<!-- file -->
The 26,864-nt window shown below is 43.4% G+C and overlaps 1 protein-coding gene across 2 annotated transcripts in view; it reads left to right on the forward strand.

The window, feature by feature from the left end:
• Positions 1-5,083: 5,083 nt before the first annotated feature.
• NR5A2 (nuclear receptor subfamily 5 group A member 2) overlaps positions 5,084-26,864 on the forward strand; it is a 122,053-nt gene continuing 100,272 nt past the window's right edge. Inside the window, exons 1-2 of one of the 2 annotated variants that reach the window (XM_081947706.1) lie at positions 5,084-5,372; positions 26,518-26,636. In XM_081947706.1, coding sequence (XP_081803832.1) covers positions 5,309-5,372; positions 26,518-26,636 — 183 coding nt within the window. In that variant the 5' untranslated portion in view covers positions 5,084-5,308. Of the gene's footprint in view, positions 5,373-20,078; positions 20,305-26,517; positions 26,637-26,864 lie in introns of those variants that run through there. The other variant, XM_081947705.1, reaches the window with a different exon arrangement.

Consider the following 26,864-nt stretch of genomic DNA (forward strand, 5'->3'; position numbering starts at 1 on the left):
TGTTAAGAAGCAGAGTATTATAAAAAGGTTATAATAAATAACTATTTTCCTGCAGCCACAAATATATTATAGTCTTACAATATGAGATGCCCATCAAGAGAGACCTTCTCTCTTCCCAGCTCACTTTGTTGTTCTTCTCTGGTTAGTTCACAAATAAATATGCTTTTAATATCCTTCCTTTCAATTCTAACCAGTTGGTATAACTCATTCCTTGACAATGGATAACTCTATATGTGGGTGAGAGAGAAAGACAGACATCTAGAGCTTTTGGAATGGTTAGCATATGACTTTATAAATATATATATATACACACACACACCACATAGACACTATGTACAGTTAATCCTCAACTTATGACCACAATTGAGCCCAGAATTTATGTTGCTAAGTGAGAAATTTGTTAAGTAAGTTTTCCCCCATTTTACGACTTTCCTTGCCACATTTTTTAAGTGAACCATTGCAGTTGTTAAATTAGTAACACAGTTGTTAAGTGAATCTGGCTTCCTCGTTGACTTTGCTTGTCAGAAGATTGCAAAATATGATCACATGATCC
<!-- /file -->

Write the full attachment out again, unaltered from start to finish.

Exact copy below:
The 26,864-nt window shown below is 43.4% G+C and overlaps 1 protein-coding gene across 2 annotated transcripts in view; it reads left to right on the forward strand.

The window, feature by feature from the left end:
• Positions 1-5,083: 5,083 nt before the first annotated feature.
• NR5A2 (nuclear receptor subfamily 5 group A member 2) overlaps positions 5,084-26,864 on the forward strand; it is a 122,053-nt gene continuing 100,272 nt past the window's right edge. Inside the window, exons 1-2 of one of the 2 annotated variants that reach the window (XM_081947706.1) lie at positions 5,084-5,372; positions 26,518-26,636. In XM_081947706.1, coding sequence (XP_081803832.1) covers positions 5,309-5,372; positions 26,518-26,636 — 183 coding nt within the window. In that variant the 5' untranslated portion in view covers positions 5,084-5,308. Of the gene's footprint in view, positions 5,373-20,078; positions 20,305-26,517; positions 26,637-26,864 lie in introns of those variants that run through there. The other variant, XM_081947705.1, reaches the window with a different exon arrangement.

Consider the following 26,864-nt stretch of genomic DNA (forward strand, 5'->3'; position numbering starts at 1 on the left):
TGTTAAGAAGCAGAGTATTATAAAAAGGTTATAATAAATAACTATTTTCCTGCAGCCACAAATATATTATAGTCTTACAATATGAGATGCCCATCAAGAGAGACCTTCTCTCTTCCCAGCTCACTTTGTTGTTCTTCTCTGGTTAGTTCACAAATAAATATGCTTTTAATATCCTTCCTTTCAATTCTAACCAGTTGGTATAACTCATTCCTTGACAATGGATAACTCTATATGTGGGTGAGAGAGAAAGACAGACATCTAGAGCTTTTGGAATGGTTAGCATATGACTTTATAAATATATATATATACACACACACACCACATAGACACTATGTACAGTTAATCCTCAACTTATGACCACAATTGAGCCCAGAATTTATGTTGCTAAGTGAGAAATTTGTTAAGTAAGTTTTCCCCCATTTTACGACTTTCCTTGCCACATTTTTTAAGTGAACCATTGCAGTTGTTAAATTAGTAACACAGTTGTTAAGTGAATCTGGCTTCCTCGTTGACTTTGCTTGTCAGAAGATTGCAAAATATGATCACATGATCC